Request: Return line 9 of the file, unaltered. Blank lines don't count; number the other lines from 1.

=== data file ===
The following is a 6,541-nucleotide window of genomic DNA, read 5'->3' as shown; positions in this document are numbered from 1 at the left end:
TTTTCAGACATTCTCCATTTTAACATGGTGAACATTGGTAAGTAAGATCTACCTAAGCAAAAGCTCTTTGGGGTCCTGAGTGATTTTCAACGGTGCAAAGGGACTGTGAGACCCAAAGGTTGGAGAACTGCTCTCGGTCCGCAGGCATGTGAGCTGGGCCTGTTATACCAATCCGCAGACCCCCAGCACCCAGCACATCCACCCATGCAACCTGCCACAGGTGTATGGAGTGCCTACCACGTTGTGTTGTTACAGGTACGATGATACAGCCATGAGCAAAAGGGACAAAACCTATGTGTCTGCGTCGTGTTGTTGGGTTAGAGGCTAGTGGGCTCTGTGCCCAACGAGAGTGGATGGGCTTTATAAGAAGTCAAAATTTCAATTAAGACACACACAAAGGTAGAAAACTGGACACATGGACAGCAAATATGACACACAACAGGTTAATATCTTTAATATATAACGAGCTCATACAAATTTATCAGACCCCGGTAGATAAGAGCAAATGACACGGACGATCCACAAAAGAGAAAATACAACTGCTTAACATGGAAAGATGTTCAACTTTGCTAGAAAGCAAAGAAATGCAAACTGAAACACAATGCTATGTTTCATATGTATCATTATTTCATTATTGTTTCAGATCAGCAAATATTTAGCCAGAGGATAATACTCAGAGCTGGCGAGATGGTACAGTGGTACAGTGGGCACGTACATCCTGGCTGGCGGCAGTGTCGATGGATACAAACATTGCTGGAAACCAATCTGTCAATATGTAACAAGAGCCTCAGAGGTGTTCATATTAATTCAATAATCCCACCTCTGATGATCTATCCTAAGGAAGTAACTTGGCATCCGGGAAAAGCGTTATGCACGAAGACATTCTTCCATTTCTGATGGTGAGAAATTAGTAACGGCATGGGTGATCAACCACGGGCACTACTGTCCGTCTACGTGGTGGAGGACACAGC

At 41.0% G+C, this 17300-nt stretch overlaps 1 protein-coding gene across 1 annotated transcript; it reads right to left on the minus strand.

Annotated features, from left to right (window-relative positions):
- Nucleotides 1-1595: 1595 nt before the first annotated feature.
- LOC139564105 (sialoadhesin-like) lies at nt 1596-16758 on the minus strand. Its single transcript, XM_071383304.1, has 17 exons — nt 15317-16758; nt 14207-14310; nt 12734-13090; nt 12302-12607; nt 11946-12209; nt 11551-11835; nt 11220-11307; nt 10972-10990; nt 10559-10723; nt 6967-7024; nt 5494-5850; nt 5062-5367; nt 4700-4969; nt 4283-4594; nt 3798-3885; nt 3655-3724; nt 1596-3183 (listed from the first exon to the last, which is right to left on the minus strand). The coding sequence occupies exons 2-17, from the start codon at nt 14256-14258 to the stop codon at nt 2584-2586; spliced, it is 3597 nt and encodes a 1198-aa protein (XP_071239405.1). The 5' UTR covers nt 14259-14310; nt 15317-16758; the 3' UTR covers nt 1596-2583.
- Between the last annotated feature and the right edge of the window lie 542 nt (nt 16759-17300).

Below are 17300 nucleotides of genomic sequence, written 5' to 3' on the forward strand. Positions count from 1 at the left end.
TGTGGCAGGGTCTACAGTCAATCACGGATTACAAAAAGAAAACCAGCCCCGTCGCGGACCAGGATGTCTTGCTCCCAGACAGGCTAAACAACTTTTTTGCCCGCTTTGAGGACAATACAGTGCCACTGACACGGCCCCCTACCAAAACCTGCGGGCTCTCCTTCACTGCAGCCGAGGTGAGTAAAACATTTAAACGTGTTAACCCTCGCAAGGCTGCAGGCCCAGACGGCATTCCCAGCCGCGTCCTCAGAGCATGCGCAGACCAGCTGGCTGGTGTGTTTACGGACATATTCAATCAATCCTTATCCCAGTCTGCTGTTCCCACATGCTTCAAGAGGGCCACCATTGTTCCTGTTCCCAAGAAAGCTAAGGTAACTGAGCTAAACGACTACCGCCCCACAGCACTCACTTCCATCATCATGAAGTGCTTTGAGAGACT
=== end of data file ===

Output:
TGTGGCAGGGTCTACAGTCAATCACGGATTACAAAAAGAAAACCAGCCCCGTCGCGGACCAGGATGTCTTGCTCCCAGACAGGCTAAACAACTTTTTTGCCCGCTTTGAGGACAATACAGTGCCACTGACACGGCCCCCTACCAAAACCTGCGGGCTCTCCTTCACTGCAGCCGAGGTGAGTAAAACATTTAAACGTGTTAACCCTCGCAAGGCTGCAGGCCCAGACGGCATTCCCAGCCGCGTCCTCAGAGCATGCGCAGACCAGCTGGCTGGTGTGTTTACGGACATATTCAATCAATCCTTATCCCAGTCTGCTGTTCCCACATGCTTCAAGAGGGCCACCATTGTTCCTGTTCCCAAGAAAGCTAAGGTAACTGAGCTAAACGACTACCGCCCCACAGCACTCACTTCCATCATCATGAAGTGCTTTGAGAGACT